After the loss to the Wizards (9-29), Brown attributed the second-half meltdown to poor ball movement, an over-reliance on individual play and inconsistent effort on the road -- critiques that have become familiar after L.A. losses.
"It's very simple," Brown said. "In the first half, we played the right way; in the second half, we didn't. We forced shots, and forcing shots is not a good thing for us."
It was easy to surmise that Brown was speaking about Bryant, who scored 30 points but did so on just 9-for-31 shooting. It was his second straight poor shooting night after making just eight of 26 shots in a loss to the Detroit Pistons on Tuesday.
Asked about Bryant's shot selection -- he was 3-for-18 in the second half -- Brown said, "He was one of the guys that I did not think took great shots in the second half. I thought in the first half, our flow was there, and he got great looks and made the game easy. In the second half, our looks weren't as good."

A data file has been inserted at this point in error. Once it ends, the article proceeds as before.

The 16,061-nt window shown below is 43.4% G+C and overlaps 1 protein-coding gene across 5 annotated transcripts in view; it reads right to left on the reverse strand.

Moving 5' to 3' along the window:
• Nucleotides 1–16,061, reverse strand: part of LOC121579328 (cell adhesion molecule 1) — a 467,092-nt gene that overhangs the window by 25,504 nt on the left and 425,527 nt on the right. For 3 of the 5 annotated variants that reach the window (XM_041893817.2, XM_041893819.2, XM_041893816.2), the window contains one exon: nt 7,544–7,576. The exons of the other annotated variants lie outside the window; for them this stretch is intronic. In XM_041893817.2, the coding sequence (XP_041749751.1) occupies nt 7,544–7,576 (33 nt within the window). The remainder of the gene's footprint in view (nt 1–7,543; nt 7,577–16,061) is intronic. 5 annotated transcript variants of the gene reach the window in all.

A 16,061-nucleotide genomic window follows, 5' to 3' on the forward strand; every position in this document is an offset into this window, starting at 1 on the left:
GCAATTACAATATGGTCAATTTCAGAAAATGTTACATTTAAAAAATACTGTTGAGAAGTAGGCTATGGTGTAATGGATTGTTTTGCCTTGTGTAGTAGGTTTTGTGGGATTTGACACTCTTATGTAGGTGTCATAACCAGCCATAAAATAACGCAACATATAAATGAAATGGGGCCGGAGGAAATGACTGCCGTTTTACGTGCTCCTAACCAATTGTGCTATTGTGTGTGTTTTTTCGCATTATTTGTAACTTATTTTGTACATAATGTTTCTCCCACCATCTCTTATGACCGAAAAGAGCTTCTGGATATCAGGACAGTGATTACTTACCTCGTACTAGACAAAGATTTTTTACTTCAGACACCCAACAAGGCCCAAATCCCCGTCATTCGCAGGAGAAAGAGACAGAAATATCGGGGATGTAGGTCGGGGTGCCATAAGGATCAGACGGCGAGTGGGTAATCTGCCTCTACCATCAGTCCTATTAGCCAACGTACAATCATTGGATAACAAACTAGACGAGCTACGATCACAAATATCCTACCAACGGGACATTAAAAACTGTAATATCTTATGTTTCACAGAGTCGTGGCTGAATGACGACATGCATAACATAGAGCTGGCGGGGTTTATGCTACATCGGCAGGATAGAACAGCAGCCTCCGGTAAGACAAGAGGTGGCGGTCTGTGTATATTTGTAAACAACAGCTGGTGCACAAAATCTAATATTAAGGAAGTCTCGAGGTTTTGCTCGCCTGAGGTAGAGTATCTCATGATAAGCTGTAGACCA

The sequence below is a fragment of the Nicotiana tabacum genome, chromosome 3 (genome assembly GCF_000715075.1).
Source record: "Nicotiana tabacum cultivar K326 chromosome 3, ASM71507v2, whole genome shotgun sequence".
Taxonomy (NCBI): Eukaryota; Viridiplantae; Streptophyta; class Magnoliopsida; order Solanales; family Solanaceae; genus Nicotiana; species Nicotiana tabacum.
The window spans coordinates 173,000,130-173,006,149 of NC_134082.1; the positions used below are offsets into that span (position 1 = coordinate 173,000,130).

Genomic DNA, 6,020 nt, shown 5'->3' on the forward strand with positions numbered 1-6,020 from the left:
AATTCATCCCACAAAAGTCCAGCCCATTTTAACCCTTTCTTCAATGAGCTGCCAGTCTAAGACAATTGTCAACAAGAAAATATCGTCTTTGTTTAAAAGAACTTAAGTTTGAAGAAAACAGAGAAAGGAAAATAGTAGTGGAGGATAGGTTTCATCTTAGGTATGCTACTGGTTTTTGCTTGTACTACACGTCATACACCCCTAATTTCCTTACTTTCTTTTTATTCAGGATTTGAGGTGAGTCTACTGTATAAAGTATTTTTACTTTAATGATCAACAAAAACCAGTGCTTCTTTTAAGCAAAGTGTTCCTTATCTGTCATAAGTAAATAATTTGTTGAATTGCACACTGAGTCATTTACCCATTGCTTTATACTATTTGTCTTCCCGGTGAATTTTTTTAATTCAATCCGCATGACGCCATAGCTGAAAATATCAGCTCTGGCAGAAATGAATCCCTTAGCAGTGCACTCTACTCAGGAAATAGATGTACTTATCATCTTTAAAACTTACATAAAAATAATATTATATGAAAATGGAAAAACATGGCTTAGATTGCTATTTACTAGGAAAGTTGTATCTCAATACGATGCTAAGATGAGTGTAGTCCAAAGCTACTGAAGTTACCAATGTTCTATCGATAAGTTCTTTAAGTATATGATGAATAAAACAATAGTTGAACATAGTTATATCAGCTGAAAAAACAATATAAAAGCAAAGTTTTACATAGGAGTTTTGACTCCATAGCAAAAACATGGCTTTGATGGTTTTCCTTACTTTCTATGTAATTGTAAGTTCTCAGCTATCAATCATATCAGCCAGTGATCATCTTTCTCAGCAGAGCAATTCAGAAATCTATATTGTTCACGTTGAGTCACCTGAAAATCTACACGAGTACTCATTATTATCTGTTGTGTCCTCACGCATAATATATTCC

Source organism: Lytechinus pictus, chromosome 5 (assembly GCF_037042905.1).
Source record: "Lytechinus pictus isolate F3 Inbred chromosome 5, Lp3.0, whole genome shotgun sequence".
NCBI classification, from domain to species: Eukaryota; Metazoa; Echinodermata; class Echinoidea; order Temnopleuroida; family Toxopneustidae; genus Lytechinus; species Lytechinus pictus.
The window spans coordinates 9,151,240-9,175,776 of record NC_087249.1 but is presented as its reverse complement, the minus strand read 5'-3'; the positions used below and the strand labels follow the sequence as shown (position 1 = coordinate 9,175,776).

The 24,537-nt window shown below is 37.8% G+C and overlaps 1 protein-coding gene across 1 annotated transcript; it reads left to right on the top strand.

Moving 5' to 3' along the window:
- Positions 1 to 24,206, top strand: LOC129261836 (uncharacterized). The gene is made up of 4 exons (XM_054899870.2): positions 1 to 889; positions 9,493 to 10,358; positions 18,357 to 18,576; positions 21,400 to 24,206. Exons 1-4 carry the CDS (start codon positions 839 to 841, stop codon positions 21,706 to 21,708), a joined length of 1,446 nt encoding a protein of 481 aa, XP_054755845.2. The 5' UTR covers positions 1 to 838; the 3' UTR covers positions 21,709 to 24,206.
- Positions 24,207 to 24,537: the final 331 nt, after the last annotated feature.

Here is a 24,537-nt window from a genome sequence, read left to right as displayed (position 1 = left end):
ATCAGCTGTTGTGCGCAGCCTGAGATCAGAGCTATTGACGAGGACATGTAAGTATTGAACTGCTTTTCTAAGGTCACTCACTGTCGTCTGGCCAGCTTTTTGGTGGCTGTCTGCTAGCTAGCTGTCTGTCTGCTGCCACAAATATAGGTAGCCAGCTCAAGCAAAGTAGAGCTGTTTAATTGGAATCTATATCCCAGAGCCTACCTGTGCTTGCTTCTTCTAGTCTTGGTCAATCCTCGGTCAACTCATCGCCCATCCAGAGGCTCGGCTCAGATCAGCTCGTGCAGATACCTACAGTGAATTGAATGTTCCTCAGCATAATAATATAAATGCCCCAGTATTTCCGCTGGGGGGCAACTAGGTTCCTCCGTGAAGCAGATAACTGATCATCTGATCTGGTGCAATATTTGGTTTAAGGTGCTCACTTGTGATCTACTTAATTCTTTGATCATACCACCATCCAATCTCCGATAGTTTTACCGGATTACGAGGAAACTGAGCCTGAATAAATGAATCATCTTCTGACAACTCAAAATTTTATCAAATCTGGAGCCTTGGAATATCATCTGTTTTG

Those comments are well-founded. Bryant did take some ill-advised shots, particularly in the fourth quarter.
However, they landed strangely with several players just a day after Brown said Bryant should be the MVP because of the way he's carried the team offensively this season despite battling through a serious wrist injury and a concussion.
"[Bryant] and I actually talked about that," Brown said Tuesday night before the loss to the Pistons. "We talked about: 'Hey, we're going to have to rely on our defense. I'm going to let you go on offense quite a bit, you're going to have to carry us offensively because there's a stretch of games that we can win, try to get us over .500, start us heading in the right direction.'